Lady's Mantle. Named for the Virgin Marys cape. A fast growing, filling up space herb. The yellow - green flowers dry well. The dew collects in the cup of the leaves. They say, if you gather those dew drops, and wash you face, you will be beautiful. Well.. the dew feels cool and silky on my skin. And a girl can always use a little help!

             Italian herbs. Easy to grow. Easy to use. Basil, oregano, marjoram, savory. Pesto. Tomatos. Sauces.  Oregano and marjoram are basically the same thing. Oregano is loved by the fairies, in case you want some of them in your garden. Savory is for beans. It was first planted by the Satyrs!
             Lavendar. Mostly used for its sweet smell, but it can be used in cooking. Lavendar Lemonade is a drink fit for a king. A good king, not a bad one!. It gives a delicate flavor to cakes and cookies.
             Mint. Now here is a hardy one. It will take over your growing area. Which is okay, if it spills out into the grass. Just mow it and walk about in it, and enjoy mint. There are many different kinds of mints, from chocolate, to orange. Better to plant in a contained space, if you don't want it to spread. It will give you delightful minty flavor to any thing you wish.

         Here is Hearts Ease. Also callled Johnny Jump Ups, for the way they will jump up all over the lawn. Sweet, lovely things. Gauranteed to make happy thoughts. It is bad luck to EVER destroy one of these. Best not risk it. Let them grow where they will. They are completely edible. Look beautiful on frosted cakes, in salads and make a lovely purple jelly. If you are sorrowing over some thing, find some Hearts Ease at a friends house. Dig it up and go plant it . Your heart sorrow will be eased. I know. I tried it!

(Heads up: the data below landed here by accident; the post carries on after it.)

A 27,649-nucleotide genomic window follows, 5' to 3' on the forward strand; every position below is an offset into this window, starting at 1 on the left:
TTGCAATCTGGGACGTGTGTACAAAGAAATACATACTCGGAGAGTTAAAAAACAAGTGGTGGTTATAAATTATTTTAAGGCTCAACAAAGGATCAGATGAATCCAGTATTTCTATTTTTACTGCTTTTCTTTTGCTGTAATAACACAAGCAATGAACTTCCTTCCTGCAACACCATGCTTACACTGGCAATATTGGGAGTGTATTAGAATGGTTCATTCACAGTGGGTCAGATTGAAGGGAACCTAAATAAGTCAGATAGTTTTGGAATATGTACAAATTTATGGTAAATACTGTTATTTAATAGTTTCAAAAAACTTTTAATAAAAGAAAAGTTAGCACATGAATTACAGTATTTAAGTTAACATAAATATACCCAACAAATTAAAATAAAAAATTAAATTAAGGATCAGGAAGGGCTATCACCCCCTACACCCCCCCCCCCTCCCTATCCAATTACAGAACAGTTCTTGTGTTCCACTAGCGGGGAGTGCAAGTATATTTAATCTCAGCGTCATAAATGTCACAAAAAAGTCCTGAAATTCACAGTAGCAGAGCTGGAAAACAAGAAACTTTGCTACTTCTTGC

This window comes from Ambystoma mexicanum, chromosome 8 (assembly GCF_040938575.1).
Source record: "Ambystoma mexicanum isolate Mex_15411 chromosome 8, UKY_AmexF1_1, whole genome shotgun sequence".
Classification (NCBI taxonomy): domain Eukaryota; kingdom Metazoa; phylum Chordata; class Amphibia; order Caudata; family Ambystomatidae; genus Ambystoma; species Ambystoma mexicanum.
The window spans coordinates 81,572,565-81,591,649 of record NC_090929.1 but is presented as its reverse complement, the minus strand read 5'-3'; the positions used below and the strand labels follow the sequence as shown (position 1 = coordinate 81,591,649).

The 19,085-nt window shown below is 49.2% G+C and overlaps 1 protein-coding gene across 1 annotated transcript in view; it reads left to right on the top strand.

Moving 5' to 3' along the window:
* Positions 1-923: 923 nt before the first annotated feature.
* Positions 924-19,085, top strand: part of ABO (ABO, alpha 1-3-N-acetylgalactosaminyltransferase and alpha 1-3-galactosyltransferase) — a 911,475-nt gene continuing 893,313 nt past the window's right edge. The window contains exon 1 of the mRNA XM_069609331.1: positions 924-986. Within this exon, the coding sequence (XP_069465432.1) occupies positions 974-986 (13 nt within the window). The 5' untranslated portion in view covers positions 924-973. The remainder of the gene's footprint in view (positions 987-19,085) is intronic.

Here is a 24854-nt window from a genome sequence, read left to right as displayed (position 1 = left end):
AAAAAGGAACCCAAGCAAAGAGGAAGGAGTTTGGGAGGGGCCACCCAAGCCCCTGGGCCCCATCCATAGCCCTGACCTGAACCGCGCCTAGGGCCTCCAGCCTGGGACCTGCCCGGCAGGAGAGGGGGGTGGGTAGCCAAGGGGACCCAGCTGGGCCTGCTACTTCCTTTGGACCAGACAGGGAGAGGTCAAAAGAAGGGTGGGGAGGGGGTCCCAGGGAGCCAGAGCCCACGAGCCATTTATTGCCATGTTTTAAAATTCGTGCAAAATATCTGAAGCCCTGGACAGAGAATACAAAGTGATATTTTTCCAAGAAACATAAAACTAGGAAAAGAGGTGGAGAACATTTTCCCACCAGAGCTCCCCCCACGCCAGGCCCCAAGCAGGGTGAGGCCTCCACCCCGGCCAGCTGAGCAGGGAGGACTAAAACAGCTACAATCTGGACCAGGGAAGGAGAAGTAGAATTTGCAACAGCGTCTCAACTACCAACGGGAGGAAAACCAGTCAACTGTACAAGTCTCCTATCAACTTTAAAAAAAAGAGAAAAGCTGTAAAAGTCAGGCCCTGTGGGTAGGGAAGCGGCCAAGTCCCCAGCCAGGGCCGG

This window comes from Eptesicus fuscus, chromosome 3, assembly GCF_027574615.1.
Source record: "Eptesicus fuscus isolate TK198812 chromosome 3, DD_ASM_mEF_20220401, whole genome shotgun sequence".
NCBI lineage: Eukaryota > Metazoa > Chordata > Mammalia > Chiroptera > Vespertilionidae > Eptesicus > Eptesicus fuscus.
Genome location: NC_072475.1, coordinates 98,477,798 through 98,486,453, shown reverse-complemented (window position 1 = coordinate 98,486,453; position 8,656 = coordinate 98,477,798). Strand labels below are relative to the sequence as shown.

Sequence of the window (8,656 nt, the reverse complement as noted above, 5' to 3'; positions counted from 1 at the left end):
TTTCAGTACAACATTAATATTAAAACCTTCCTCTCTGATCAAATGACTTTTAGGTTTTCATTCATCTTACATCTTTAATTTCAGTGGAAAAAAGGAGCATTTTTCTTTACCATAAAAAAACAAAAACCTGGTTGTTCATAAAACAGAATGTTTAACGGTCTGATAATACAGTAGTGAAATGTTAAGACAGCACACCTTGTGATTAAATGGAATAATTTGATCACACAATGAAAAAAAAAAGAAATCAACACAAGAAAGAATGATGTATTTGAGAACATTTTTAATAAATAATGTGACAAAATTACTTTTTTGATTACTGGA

Buttermilk Chives Dressing
                                            1 cup real buttermilk
                                             1/4 cup mayonaise
                                            2 Teaspoons Dijon mustard
                                            2 Teaspoons prepared horseradish
                                            2 Tablespoons chopped fresh chives
                                             1 Tablespoon chopped fresh parsley
                                            1/4 Teaspoon garlic powder
                                            1/4 Teaspoon coarse salt
                                            1/2 Teaspoon pepper
                    Whisk together buttermilk, mayo, mustard and horseradish until smooth. Gently stir in chives, parsley, garlic powder, salt and pepper. Let it rest in the refrigerater for about twelve hours.
                      I usually have buttermilk around, because the iron horse cowboy likes to have a nice cold glass now and then. ( It's the old scandinavian coming out.) Also, I used horseradish mustard instead of horseradish and dijon, because, along with buttermilk, goes sandwiches with horseradish mustard!
                     This made wonderful potato salad, by the way. It looks real fresh and pretty with the bright green snippets of herbs.